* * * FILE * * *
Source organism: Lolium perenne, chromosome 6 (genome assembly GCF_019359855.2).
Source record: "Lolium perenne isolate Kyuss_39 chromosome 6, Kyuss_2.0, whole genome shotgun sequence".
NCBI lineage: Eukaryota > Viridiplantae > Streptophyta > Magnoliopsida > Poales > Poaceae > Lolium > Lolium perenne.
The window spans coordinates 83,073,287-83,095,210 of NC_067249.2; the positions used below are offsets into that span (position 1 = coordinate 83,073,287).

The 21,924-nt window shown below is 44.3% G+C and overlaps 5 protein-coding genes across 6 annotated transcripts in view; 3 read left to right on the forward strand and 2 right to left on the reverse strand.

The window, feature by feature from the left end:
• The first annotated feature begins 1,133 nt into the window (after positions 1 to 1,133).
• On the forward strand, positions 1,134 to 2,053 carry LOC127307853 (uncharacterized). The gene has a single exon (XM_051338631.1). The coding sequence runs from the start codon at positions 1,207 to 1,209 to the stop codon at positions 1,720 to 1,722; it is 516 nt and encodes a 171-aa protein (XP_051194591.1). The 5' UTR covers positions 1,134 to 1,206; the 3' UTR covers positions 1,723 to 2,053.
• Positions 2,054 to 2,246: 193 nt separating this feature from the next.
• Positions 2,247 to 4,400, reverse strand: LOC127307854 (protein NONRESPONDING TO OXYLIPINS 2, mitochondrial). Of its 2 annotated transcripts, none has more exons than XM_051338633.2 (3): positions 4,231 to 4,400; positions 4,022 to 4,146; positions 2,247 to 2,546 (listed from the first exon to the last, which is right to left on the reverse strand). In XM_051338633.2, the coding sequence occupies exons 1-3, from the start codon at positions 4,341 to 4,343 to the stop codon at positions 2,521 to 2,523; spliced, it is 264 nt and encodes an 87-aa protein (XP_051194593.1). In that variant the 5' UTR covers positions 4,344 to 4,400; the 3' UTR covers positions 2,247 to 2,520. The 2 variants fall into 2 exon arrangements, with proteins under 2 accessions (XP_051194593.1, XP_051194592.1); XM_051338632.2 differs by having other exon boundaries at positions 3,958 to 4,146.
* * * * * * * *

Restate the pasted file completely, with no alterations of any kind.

Source organism: Lolium perenne, chromosome 6 (genome assembly GCF_019359855.2).
Source record: "Lolium perenne isolate Kyuss_39 chromosome 6, Kyuss_2.0, whole genome shotgun sequence".
NCBI lineage: Eukaryota > Viridiplantae > Streptophyta > Magnoliopsida > Poales > Poaceae > Lolium > Lolium perenne.
The window spans coordinates 83,073,287-83,095,210 of NC_067249.2; the positions used below are offsets into that span (position 1 = coordinate 83,073,287).

The 21,924-nt window shown below is 44.3% G+C and overlaps 5 protein-coding genes across 6 annotated transcripts in view; 3 read left to right on the forward strand and 2 right to left on the reverse strand.

The window, feature by feature from the left end:
• The first annotated feature begins 1,133 nt into the window (after positions 1 to 1,133).
• On the forward strand, positions 1,134 to 2,053 carry LOC127307853 (uncharacterized). The gene has a single exon (XM_051338631.1). The coding sequence runs from the start codon at positions 1,207 to 1,209 to the stop codon at positions 1,720 to 1,722; it is 516 nt and encodes a 171-aa protein (XP_051194591.1). The 5' UTR covers positions 1,134 to 1,206; the 3' UTR covers positions 1,723 to 2,053.
• Positions 2,054 to 2,246: 193 nt separating this feature from the next.
• Positions 2,247 to 4,400, reverse strand: LOC127307854 (protein NONRESPONDING TO OXYLIPINS 2, mitochondrial). Of its 2 annotated transcripts, none has more exons than XM_051338633.2 (3): positions 4,231 to 4,400; positions 4,022 to 4,146; positions 2,247 to 2,546 (listed from the first exon to the last, which is right to left on the reverse strand). In XM_051338633.2, the coding sequence occupies exons 1-3, from the start codon at positions 4,341 to 4,343 to the stop codon at positions 2,521 to 2,523; spliced, it is 264 nt and encodes an 87-aa protein (XP_051194593.1). In that variant the 5' UTR covers positions 4,344 to 4,400; the 3' UTR covers positions 2,247 to 2,520. The 2 variants fall into 2 exon arrangements, with proteins under 2 accessions (XP_051194593.1, XP_051194592.1); XM_051338632.2 differs by having other exon boundaries at positions 3,958 to 4,146.